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Borough of Bronx, NY, United States

Rao L.,Gruss Lipper Biophotonics Center | Nicholas M.P.,Gruss Lipper Biophotonics Center | Nicholas M.P.,Yeshiva University | Brenner S.,Gruss Lipper Biophotonics Center | And 2 more authors.
Molecular Biology of the Cell | Year: 2013

Cytoplasmic dynein is the major microtubule minus end-directed motor. Although studies have probed the mechanism of the C-terminal motor domain, if and how dynein's N-terminal tail and the accessory chains it binds regulate motor activity remain to be determined. Here, we investigate the structure and function of the Saccharomyces cerevisiae dynein light (Dyn2) and intermediate (Pac11) chains in dynein heavy chain (Dyn1) movement. We present the crystal structure of a Dyn2-Pac11 complex, showing Dyn2-mediated Pac11 dimerization. To determine the molecular effects of Dyn2 and Pac11 on Dyn1 function, we generated dyn2Δ and dyn2Δpac11Δ strains and analyzed Dyn1 single-molecule motor activity. We find that the Dyn2-Pac11 complex promotes Dyn1 homodimerization and potentiates processivity. The absence of Dyn2 and Pac11 yields motors with decreased velocity, dramatically reduced processivity, increased monomerization, aggregation, and immobility as determined by single-molecule measurements. Deleting dyn2 significantly reduces Pac11-Dyn1 complex formation, yielding Dyn1 motors with activity similar to Dyn1 from the dyn2Δpac11Δ strain. Of interest, motor phenotypes resulting from Dyn2-Pac11 complex depletion bear similarity to a point mutation in the mammalian dynein N-terminal tail (Loa), highlighting this region as a conserved, regulatory motor element. © 2013 Rao et al. Source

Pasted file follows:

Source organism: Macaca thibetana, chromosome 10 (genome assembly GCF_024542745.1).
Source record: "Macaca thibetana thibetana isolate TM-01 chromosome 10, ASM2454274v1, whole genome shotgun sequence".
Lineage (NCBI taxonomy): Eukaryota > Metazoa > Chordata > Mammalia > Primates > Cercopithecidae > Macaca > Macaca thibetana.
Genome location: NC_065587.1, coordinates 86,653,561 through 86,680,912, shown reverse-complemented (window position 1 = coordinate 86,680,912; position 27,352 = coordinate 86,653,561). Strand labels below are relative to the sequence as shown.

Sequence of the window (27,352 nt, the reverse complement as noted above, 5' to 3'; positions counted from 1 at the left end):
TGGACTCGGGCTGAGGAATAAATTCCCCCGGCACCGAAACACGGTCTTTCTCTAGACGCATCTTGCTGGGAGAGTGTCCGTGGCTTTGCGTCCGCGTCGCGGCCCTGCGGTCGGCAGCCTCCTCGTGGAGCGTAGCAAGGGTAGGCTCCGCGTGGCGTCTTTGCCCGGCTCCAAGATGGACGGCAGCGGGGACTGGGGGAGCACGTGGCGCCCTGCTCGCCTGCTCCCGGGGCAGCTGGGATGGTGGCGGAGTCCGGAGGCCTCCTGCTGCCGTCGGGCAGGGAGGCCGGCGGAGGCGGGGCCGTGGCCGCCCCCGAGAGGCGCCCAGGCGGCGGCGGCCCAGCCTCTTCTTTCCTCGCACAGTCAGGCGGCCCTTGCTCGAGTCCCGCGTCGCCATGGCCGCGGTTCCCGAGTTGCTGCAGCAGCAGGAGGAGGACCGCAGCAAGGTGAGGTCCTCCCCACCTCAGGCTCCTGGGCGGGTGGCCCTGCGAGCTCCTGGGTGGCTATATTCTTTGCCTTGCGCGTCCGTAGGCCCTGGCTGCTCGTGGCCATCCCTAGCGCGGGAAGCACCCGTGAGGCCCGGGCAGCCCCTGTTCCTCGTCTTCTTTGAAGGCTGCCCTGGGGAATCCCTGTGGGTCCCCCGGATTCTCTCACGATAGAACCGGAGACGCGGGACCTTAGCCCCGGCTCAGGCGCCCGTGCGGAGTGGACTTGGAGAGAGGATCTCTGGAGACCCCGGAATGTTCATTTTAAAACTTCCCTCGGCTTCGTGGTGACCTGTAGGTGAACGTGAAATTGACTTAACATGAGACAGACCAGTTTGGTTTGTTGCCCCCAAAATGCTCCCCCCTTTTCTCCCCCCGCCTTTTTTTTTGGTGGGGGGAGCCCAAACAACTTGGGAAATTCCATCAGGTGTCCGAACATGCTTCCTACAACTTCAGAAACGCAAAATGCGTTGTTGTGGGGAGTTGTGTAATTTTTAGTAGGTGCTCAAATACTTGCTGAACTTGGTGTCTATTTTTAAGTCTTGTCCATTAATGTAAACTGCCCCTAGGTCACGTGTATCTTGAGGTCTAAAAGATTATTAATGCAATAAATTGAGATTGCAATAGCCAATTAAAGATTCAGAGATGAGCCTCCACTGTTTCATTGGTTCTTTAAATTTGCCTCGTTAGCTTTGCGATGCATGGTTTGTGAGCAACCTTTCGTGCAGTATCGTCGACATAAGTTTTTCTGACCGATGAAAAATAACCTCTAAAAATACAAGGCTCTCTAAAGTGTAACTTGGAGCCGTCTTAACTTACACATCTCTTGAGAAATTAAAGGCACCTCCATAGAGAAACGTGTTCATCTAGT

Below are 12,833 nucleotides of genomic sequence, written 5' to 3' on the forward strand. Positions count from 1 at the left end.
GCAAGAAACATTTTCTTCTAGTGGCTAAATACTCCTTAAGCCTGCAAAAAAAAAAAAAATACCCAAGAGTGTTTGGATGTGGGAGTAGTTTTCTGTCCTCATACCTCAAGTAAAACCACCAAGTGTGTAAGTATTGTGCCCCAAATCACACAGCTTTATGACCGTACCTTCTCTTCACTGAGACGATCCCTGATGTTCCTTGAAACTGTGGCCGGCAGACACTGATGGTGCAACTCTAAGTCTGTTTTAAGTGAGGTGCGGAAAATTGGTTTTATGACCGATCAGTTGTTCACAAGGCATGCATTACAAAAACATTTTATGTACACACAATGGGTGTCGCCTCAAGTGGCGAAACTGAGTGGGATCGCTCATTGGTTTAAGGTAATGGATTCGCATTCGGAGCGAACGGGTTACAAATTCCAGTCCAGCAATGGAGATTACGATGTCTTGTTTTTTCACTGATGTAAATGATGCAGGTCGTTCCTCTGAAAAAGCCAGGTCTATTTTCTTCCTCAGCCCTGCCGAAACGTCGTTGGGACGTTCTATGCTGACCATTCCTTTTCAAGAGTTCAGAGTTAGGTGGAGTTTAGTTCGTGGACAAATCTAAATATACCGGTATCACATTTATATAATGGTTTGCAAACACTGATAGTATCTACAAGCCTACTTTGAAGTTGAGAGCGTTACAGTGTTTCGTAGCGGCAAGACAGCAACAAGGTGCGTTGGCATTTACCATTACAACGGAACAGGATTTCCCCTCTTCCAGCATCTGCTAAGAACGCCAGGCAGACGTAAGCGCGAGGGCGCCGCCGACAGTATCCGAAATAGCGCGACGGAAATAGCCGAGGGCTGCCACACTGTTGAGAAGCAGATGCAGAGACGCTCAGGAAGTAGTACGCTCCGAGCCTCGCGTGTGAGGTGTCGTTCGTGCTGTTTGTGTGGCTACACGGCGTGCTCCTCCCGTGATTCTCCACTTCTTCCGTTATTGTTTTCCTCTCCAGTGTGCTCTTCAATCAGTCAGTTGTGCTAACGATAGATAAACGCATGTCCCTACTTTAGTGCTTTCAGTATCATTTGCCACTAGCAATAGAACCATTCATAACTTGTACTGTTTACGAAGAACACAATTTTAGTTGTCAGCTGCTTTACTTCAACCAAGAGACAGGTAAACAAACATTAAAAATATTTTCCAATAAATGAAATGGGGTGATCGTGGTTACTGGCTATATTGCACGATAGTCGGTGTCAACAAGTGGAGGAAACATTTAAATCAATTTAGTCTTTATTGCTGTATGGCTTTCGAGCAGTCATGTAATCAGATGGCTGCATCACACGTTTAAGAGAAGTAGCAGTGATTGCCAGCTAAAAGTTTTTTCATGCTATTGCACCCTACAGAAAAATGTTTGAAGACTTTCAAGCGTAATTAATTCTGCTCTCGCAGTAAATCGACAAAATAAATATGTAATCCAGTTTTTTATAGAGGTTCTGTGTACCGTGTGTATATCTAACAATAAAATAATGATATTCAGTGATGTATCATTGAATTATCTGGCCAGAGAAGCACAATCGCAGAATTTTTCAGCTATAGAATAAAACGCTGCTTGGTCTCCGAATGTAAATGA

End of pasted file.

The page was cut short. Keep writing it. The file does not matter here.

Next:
Roh-Johnson M.,Yeshiva University | Roh-Johnson M.,Gruss Lipper Biophotonics Center | Bravo-Cordero J.J.,Yeshiva University | Bravo-Cordero J.J.,Gruss Lipper Biophotonics Center | And 11 more authors.
Oncogene | Year: 2014

Most cancer patients die as a result of metastasis, thus it is important to understand the molecular mechanisms of dissemination, including intra- and extravasation. Although the mechanisms of extravasation have been vastly studied in vitro and in vivo, the process of intravasation is still unclear. Furthermore, how cells in the tumor microenvironment facilitate tumor cell intravasation is still unknown. Using high-resolution imaging, we found that macrophages enhance tumor cell intravasation upon physical contact. Macrophage and tumor cell contact induce RhoA activity in tumor cells, triggering the formation of actin-rich degradative protrusions called invadopodia, enabling tumor cells to degrade and break through matrix barriers during tumor cell transendothelial migration. Interestingly, we show that macrophage-induced invadopodium formation and tumor cell intravasation also occur in patient-derived tumor cells and in vivo models, revealing a conserved mechanism of tumor cell intravasation. Our results illustrate a novel heterotypic cell contact-mediated signaling role for RhoA, as well as yield mechanistic insight into the ability of cells within the tumor microenvironment to facilitate steps of the metastatic cascade. © 2014 Macmillan Publishers Limited. Source

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